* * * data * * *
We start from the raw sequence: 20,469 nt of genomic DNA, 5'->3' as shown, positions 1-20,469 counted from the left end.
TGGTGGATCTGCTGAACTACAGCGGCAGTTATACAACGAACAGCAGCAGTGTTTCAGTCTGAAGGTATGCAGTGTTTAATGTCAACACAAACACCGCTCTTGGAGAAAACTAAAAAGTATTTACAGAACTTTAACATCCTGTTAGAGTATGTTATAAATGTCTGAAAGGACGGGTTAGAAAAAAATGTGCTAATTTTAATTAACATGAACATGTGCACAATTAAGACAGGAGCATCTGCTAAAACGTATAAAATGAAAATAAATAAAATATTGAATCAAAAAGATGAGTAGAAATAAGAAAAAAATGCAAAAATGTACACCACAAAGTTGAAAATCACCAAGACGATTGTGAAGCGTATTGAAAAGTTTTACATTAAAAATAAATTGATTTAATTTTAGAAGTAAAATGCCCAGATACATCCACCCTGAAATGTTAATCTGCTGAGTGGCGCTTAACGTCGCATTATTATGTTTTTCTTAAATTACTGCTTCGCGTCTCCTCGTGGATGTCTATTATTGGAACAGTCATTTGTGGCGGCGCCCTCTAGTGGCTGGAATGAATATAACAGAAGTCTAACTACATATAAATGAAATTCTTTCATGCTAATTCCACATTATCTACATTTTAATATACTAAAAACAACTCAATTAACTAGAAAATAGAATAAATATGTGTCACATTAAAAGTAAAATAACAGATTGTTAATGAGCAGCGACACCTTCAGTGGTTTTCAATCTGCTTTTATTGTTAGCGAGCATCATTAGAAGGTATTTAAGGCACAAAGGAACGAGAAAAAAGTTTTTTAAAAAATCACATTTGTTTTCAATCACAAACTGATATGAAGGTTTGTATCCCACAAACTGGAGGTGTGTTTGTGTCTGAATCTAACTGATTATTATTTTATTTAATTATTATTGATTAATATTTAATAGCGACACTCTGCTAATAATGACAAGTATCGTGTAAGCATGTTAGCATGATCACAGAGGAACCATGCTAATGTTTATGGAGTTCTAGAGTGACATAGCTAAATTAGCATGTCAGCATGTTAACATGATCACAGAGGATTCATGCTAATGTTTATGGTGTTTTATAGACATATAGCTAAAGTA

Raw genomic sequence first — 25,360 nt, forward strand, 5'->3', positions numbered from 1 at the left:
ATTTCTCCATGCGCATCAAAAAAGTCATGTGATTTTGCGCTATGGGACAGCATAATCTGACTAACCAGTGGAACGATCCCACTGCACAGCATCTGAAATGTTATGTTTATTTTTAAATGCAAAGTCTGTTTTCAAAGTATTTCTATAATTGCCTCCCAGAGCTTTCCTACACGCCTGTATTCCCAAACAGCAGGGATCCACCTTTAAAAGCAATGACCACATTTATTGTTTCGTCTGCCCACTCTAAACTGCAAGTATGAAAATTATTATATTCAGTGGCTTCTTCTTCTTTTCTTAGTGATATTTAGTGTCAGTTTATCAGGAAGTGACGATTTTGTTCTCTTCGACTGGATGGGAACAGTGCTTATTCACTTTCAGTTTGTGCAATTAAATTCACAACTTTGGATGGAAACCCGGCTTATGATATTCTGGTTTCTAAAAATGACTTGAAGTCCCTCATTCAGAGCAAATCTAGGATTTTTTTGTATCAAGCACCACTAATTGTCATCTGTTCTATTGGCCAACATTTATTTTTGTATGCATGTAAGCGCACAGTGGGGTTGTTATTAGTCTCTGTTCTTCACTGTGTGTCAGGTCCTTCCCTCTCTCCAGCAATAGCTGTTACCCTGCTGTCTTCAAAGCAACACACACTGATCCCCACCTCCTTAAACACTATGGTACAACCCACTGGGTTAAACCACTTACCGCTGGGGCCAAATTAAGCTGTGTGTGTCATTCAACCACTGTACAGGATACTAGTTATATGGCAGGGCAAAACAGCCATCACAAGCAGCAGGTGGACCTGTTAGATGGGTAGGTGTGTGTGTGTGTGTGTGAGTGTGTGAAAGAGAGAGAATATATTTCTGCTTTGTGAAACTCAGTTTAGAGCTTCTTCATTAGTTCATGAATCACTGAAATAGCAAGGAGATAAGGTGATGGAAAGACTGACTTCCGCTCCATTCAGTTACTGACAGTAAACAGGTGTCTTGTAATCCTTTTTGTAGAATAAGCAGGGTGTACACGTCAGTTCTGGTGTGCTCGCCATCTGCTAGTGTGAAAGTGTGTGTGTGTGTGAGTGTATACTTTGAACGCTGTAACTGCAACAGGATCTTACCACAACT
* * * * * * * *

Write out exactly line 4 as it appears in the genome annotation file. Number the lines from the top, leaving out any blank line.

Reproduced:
ATTTCTCCATGCGCATCAAAAAAGTCATGTGATTTTGCGCTATGGGACAGCATAATCTGACTAACCAGTGGAACGATCCCACTGCACAGCATCTGAAATGTTATGTTTATTTTTAAATGCAAAGTCTGTTTTCAAAGTATTTCTATAATTGCCTCCCAGAGCTTTCCTACACGCCTGTATTCCCAAACAGCAGGGATCCACCTTTAAAAGCAATGACCACATTTATTGTTTCGTCTGCCCACTCTAAACTGCAAGTATGAAAATTATTATATTCAGTGGCTTCTTCTTCTTTTCTTAGTGATATTTAGTGTCAGTTTATCAGGAAGTGACGATTTTGTTCTCTTCGACTGGATGGGAACAGTGCTTATTCACTTTCAGTTTGTGCAATTAAATTCACAACTTTGGATGGAAACCCGGCTTATGATATTCTGGTTTCTAAAAATGACTTGAAGTCCCTCATTCAGAGCAAATCTAGGATTTTTTTGTATCAAGCACCACTAATTGTCATCTGTTCTATTGGCCAACATTTATTTTTGTATGCATGTAAGCGCACAGTGGGGTTGTTATTAGTCTCTGTTCTTCACTGTGTGTCAGGTCCTTCCCTCTCTCCAGCAATAGCTGTTACCCTGCTGTCTTCAAAGCAACACACACTGATCCCCACCTCCTTAAACACTATGGTACAACCCACTGGGTTAAACCACTTACCGCTGGGGCCAAATTAAGCTGTGTGTGTCATTCAACCACTGTACAGGATACTAGTTATATGGCAGGGCAAAACAGCCATCACAAGCAGCAGGTGGACCTGTTAGATGGGTAGGTGTGTGTGTGTGTGTGTGAGTGTGTGAAAGAGAGAGAATATATTTCTGCTTTGTGAAACTCAGTTTAGAGCTTCTTCATTAGTTCATGAATCACTGAAATAGCAAGGAGATAAGGTGATGGAAAGACTGACTTCCGCTCCATTCAGTTACTGACAGTAAACAGGTGTCTTGTAATCCTTTTTGTAGAATAAGCAGGGTGTACACGTCAGTTCTGGTGTGCTCGCCATCTGCTAGTGTGAAAGTGTGTGTGTGTGTGAGTGTATACTTTGAACGCTGTAACTGCAACAGGATCTTACCACAACT